“A federal judge has ruled that close presidential advisers aren’t immune from being forced to testify in congressional inquiries in an opinion that could eventually clear the way for numerous administration officials to be summoned as part of the impeachment investigation of President Trump,” the Wall Street Journal reports.
“U.S. District Judge Ketanji Brown Jackson struck a blow against a decades-old legal doctrine known as complete immunity, which has long been asserted by lawyers representing presidential administrations of both parties but has remained largely untested in the courts.”
“Lev Parnas, a business associate of Rudy Giuliani, wants to testify to Congress that aides to Rep. Devin Nunes called off a trip to Ukraine this year when they realized they would be required to notify Democratic committee chairman Adam Schiff,” CNBC reports.
“The purpose of the trip was to interview two Ukrainian prosecutors who claim to have evidence that could help President Donald Trump’s reelection campaign, according to Parnas’ lawyer.”
New York Times: “United States troops have resumed large-scale counterterrorism missions against the Islamic State in northern Syria, military officials say, nearly two months after President Trump’s abrupt order to withdraw American troops opened the way for a bloody Turkish cross-border offensive.”
So, what was the point of the last few months, then? Was the entire point to just cede territory to Turkey and Russia and to intentionally betray the Kurds? Because if the point was to just get out of Syria, well, that has been proven to be a lie.
“The Supreme Court is shielding President Trump’s financial records from House Democrats for now,” the New York Times reports.
“The delay allows the justices to decide how to handle the House subpoena and a similar demand from the Manhattan district attorney at the same time.”
“The House’s quest for the records is not part of the ongoing impeachment inquiry, but the court’s action probably means Democrats will not have the records before an expected vote on impeachment by year’s end.”
David Ignatius: “Spencer had tried to find a compromise, sources tell me, after Trump tweeted Thursday, ‘The Navy will NOT be taking away Warfighter and Navy Seal Eddie Gallagher’s Trident Pin.’ Spencer feared that a direct order from Trump to protect Gallagher, who is represented by two former partners of Trump’s personal attorney Rudolph W. Giuliani, would be seen as subverting military justice.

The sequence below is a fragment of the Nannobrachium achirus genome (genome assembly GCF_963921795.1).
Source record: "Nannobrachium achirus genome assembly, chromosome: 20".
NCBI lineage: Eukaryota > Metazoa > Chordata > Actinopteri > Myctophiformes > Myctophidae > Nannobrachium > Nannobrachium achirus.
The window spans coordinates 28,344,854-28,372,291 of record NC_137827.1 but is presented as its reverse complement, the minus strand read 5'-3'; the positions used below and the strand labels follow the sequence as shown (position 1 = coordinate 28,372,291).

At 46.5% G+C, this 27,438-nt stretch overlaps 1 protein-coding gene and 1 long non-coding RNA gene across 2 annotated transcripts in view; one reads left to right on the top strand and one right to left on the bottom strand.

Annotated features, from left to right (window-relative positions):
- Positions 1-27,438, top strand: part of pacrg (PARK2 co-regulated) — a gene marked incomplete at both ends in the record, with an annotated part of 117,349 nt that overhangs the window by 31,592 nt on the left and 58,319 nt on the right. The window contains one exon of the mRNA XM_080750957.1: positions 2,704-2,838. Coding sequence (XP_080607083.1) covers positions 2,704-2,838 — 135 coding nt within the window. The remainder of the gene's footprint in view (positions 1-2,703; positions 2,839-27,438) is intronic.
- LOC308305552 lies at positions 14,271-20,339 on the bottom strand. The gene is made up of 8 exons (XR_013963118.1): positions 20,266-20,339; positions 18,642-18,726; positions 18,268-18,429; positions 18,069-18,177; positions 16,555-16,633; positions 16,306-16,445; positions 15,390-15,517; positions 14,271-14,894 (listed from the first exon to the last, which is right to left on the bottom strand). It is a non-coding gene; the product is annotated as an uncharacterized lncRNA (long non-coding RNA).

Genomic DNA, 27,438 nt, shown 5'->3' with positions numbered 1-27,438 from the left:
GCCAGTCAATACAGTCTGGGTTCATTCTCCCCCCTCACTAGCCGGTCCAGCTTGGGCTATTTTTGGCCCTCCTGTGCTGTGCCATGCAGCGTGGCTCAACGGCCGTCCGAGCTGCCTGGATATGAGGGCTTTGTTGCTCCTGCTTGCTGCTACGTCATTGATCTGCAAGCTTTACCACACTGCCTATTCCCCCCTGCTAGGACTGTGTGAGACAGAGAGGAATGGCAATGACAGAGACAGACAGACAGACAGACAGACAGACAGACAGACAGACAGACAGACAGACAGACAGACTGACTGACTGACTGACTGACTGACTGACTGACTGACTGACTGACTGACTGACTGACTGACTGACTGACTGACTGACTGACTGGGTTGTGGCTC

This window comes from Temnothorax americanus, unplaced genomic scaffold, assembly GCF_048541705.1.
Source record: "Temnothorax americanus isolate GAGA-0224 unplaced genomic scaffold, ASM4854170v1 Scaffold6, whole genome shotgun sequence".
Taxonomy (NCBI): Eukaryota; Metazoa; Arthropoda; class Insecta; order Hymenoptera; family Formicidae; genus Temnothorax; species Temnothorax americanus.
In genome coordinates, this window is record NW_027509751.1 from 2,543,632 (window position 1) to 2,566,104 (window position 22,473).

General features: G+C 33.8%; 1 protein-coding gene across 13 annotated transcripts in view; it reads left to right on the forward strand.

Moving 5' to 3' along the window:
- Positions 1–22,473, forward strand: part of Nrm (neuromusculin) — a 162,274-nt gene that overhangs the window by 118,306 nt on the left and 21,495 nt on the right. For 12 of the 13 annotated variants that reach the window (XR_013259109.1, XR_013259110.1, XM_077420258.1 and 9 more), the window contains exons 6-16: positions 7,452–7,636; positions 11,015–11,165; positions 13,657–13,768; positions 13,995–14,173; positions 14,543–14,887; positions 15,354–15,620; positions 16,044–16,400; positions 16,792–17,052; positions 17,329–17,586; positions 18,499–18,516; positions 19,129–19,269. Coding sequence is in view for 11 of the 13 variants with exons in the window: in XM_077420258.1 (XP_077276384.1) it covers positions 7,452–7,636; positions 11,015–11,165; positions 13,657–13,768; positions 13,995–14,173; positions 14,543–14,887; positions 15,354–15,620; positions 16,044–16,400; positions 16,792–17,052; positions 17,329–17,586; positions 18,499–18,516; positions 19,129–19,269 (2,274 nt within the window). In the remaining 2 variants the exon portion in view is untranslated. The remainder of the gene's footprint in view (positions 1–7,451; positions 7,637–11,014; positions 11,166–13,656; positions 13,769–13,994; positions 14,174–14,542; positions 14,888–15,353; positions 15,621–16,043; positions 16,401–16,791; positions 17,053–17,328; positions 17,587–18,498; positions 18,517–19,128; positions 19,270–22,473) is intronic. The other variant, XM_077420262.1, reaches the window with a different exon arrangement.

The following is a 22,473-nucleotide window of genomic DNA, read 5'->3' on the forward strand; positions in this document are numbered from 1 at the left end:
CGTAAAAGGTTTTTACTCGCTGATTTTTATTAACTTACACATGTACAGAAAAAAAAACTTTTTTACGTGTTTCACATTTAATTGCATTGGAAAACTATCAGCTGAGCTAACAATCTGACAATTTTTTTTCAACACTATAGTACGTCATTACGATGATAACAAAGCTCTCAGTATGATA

“After that Trump tweet, Spencer cautioned acting White House Chief of Staff Mick Mulvaney that he would not overturn the planned SEAL peer review of Gallagher without a direct presidential order; he privately told associates that if such an order came, he might resign rather than carry it out. Gen. Mark Milley, the chairman of the Joint Chiefs of Staff, spoke with the White House late Thursday to try to avert this collision.”
“Milley’s de-escalation efforts initially appeared to be successful… But the truce was short-lived. By Saturday, the White House was demanding to know whether Spencer had threatened to resign; the Navy secretary issued a statement denying that he had made any such public threat and continued to seek a deal that would protect the Navy from a direct showdown with Trump.”
“‘It was a hold-your-nose solution,’ said a source close to Spencer about his effort to broker an arrangement that would allow Gallagher to retire at the end of November with his former rank, an honorable discharge and his Trident pin, as Trump wanted, but without direct presidential interference in the SEAL review process. As so often happens with attempts to work with Trump’s erratic demands, this one ended in disaster.”
New York Times: “A Defense Department official said Chief Gallagher would now keep his Trident pin, the symbol of his membership in the SEALs, at Mr. Esper’s direction because of concerns that the events of the past few days would make it impossible for him to get an impartial hearing.”
Energy Secretary Rick Perry told Fox & Friends that he believes President Trump is the “chosen one.”
Said Perry: “God’s used imperfect people all through history. King David wasn’t perfect. Saul wasn’t perfect. Solomon wasn’t perfect.”
He added: “And I actually gave the president a little-one pager on those Old Testament kings about a month ago and I shared it with him. I said, ‘Mr. President, I know there are people that say you said you were the chosen one and I said, ‘You were.’ I said, ‘If you’re a believing Christian, you understand God’s plan for the people who rule and judge over us on this planet in our government.’”
Here is the problem with proclaiming Trump’s as God’s Chosen One. When Trump loses and then is indicted and imprisoned, it means that God has lost is never to be believed again. So please proceed, you idiot evangelicals, to your rhetorical oblivion.
“Congressional Republicans dug deep in defense of Donald Trump over the weekend, frustrating Democratic hopes that the impeachment inquiry would build bipartisan support following weeks of testimony laying out how Trump attempted to extract a political ‘favor’ from Ukraine in exchange for official acts,” The Guardian reports.
“At the same time, the White House said it was preparing for a trial in the Senate. If the House of Representatives votes for impeachment, the matter would move to the upper chamber with Trump’s removal from office on the line.”
“But that prospect seemed distant as not a single elected Republican stepped forward to criticize Trump and members of Congress dodged the question of whether it was acceptable for a president to seek help from a foreign country with a political campaign.”
“House Democrats are increasingly focusing on multiple articles of impeachment against President Trump over the Ukraine scandal — as some lawmakers push to go even further and include what many in the party see as clear criminality detailed in former special counsel Robert Mueller’s report,” CNN reports.